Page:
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Mid Century Modern Milk Paint Makeover

Hi friends, have you ever used Milk Paint?  I have many friends who love it but I hadn’t used it until this week when I made over a little but very ugly duckling Mid-Century Modern dresser as part of a paint challenge I participated in.

Milk painted mid century modern dresser.

The theme was “Farmhouse Fun” and was sponsored by Old Fashioned Milk Paint Company.  They’ve used all natural minerals for 42 years to create paints which are low VOC and come in 20 classic colors.

This page contains links to products, if you purchase something after clicking on my link I may earn a small commission (at no extra cost to you).

I had a hard time choosing but finally settled on Soldier Blue and Oyster White.  You’ll also want to purchase their Extra Bond if you don’t want your finished project to chip.  And you can use tung oil to preserve your beautiful paint job.

A few months ago I happened upon a garage sale in my neighborhood and bought a few side tables that have been in the way in the garage.  I decided to use this mid-century modern table for the challenge.

She has such a sad face doesn’t she? That really fits her condition perfectly because it was obvious she’d been abused over the years.

beat up 3-drawer little dresser missing knobs in garage.

Some of the veneer was missing and needed repairing.  I pulled away all the loose pieces and used DAP Plastic Wood and a putty knife to fill in where needed.  Thankfully, this was the only spot where the veneer needed to be patched.  I had to re-glue one small spot on the top at the back.

Side of mid-century modern dresser with missing veneer.

While I was patching the veneer I also used the DAP Plastic Wood to fill all the knob holes.  While it dried I made a template for the new drawer pulls. I took measurements and found the center and the correct placement of the pulls.  I marked spots on the template I made from an old hanging file folder.

Once I had it perfect I lined up the template to the corner of the drawer. Using my handy dandy Scratch Awl I made indentations for the drill bit. Using a scratch awl ensures the drill bit will be perfectly centered.  I didn’t have much wiggle room with the pulls I chose so the holes had to be perfect.

Poking a scratch awl into a green template on top of dresser drawer

See the two black dots below?  Those are the indentations from using the scratch awl above.  Oh yes and all the lovely holes I filled with the plastic wood.  Once it’s dry just sand it like wood, but it’s harder than wood which resulted in some heavily sanded spots.

Patched holes in face of dresser looking down.

The legs were loose and needed some attention too.  The dowel that held the leg to the cross piece was broken.  I worked some wood glue into both spots and pushed it back together.  Next I set it on the ground and drove a wood screw through the bottom of the cabinet down into the leg to secure it.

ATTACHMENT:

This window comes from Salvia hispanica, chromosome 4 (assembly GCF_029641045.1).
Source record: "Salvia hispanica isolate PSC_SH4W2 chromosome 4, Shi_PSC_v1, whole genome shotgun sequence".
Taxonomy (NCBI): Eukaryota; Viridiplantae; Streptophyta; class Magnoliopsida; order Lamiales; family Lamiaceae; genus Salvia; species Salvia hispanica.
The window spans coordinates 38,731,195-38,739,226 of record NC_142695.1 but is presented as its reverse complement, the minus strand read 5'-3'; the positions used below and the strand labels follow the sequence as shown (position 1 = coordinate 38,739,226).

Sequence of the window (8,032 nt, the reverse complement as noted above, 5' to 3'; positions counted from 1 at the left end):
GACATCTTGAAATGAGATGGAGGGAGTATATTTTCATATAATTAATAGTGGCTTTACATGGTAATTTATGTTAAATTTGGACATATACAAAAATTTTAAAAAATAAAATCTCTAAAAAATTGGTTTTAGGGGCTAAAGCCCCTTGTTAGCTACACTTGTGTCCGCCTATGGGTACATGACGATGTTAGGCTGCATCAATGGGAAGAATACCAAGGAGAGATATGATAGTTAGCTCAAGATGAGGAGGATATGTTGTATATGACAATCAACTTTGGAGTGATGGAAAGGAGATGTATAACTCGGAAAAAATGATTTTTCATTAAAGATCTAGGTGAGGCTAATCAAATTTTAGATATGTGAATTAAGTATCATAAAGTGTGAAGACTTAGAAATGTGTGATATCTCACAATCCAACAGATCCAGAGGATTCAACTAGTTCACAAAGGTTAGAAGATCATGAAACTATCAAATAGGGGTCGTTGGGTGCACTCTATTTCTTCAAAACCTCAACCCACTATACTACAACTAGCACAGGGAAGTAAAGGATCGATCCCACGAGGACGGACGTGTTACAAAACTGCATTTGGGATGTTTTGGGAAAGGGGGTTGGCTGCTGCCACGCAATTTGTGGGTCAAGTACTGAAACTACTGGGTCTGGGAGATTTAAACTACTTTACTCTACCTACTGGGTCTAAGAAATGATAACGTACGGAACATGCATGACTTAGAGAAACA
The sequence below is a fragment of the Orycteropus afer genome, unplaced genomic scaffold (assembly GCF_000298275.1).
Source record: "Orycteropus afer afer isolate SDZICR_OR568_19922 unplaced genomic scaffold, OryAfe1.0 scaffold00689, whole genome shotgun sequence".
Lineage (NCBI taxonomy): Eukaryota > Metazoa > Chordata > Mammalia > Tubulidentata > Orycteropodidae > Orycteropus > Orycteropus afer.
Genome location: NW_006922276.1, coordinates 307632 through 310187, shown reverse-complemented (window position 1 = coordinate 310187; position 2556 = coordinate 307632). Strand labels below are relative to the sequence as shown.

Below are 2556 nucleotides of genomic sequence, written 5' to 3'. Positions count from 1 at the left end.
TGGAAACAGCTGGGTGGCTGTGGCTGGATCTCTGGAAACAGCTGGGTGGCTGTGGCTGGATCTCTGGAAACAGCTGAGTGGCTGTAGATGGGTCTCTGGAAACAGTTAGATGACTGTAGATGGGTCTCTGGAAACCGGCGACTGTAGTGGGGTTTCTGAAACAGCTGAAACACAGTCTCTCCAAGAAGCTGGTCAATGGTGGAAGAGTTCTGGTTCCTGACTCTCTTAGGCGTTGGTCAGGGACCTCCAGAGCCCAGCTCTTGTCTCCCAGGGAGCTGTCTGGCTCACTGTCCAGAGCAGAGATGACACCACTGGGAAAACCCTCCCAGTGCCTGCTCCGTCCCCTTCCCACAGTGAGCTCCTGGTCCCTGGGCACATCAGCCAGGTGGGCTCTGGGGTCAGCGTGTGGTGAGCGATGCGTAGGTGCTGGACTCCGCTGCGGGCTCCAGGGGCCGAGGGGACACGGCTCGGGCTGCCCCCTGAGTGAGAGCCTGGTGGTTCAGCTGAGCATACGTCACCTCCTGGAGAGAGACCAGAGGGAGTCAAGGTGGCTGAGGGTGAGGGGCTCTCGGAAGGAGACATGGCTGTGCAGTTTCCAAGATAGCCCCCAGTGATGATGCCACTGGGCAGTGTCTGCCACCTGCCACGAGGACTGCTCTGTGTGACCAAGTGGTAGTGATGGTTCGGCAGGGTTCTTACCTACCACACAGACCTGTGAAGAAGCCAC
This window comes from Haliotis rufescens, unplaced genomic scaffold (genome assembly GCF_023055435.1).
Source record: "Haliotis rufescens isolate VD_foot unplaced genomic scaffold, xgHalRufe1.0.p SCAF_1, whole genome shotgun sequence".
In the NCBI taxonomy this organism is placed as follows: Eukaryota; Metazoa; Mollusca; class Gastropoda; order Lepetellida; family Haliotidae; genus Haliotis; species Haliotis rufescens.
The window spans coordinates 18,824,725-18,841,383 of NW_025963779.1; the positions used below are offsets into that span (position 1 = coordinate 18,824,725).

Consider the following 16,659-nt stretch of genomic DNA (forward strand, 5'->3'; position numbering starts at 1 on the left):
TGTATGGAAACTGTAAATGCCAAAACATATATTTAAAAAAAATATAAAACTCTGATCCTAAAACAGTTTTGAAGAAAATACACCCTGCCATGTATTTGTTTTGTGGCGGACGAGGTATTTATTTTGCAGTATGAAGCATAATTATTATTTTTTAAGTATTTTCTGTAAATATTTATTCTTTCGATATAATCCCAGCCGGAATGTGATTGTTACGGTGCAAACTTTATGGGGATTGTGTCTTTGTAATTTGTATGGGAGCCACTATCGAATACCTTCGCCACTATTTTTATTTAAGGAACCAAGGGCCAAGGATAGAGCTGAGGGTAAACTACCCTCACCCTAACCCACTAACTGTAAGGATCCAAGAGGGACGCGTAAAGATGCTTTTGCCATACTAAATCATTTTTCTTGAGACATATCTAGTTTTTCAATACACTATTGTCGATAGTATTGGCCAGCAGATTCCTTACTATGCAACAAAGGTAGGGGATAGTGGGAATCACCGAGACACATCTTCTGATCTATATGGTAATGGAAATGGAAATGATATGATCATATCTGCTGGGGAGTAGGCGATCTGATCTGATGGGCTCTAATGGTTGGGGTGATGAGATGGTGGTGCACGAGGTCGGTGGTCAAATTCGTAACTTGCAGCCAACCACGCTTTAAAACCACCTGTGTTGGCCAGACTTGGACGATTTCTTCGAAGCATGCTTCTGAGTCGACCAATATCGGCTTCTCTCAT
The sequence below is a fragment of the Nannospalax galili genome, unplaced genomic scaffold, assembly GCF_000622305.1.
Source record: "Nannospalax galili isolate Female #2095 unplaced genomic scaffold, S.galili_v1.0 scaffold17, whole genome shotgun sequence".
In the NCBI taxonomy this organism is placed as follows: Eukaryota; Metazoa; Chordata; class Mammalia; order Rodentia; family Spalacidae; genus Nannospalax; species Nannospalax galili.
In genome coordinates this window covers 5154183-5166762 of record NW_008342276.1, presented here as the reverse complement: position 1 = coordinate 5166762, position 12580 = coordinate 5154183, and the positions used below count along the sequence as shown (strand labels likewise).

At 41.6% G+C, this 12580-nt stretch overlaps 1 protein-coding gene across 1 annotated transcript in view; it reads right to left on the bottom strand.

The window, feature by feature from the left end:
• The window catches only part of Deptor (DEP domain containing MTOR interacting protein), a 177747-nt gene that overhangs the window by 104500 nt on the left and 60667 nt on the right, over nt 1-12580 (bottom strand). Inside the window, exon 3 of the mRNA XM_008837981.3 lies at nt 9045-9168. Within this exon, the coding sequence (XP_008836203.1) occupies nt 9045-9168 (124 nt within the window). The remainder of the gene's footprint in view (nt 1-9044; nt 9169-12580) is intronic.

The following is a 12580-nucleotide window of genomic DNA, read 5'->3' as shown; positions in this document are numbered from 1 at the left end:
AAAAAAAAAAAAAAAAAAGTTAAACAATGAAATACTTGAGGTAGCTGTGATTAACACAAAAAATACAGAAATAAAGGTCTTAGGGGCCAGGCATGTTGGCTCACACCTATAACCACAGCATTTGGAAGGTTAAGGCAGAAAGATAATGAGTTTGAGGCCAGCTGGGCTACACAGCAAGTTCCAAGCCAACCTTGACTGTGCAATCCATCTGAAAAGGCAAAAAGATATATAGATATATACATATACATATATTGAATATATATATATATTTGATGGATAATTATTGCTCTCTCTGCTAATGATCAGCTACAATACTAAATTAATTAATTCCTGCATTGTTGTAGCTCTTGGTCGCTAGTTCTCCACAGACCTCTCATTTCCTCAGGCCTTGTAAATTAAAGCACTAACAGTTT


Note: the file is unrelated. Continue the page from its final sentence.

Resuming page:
Look from underneath at legs of mid century modern dresser.

After the repair work was done I sanded it all over to prep for the milk paint.  Sanding a previously finished surface gives it some “tooth” to which the paint can adhere.  I mixed the Milk Paint in equal parts with warm water.  The Soldier Blue was a bit too dark so I mixed in approximately 30% Oyster White powder (and equal water) to get a lighter blue gray.

First Time Tips for Milk Paint

Below are the items I received from our sponsors in exchange for this post review of their products.  All opinions are my own.

Milk paint containers and paint brush on brown paper.

This was my first time painting with Milk Paint and it’s important to follow instructions carefully.  I’m sure I didn’t mix the paint a full 2-3 minutes and even after letting it rest the suggested 15 minutes I had a few white spots show up in my first coat.

Soooo, set a timer and save yourself some headaches.  I have learned that using a Milk Frother really helps mix up your milk paint well and leaves no lumps.

I mixed enough and added the Extra Bond to do the entire body of the nightstand with two coats.  Extra Bond is important if you’re painting a previously finished surface and you don’t want chipping.  Milk Paint by it’s chemical makeup will chip.  I didn’t want it to chip.  More on that later.

After the body dried I tackled the sad metal feet on the front legs.  I used my trusted Frog Tape which I cut little slashes in to bend and wrap the painted leg.  I also used a white plastic table cloth to cover all but the ends of the feet and sprayed them with a Rustoleum Metallic Paint in Silver.  It’s such a beautiful improvement!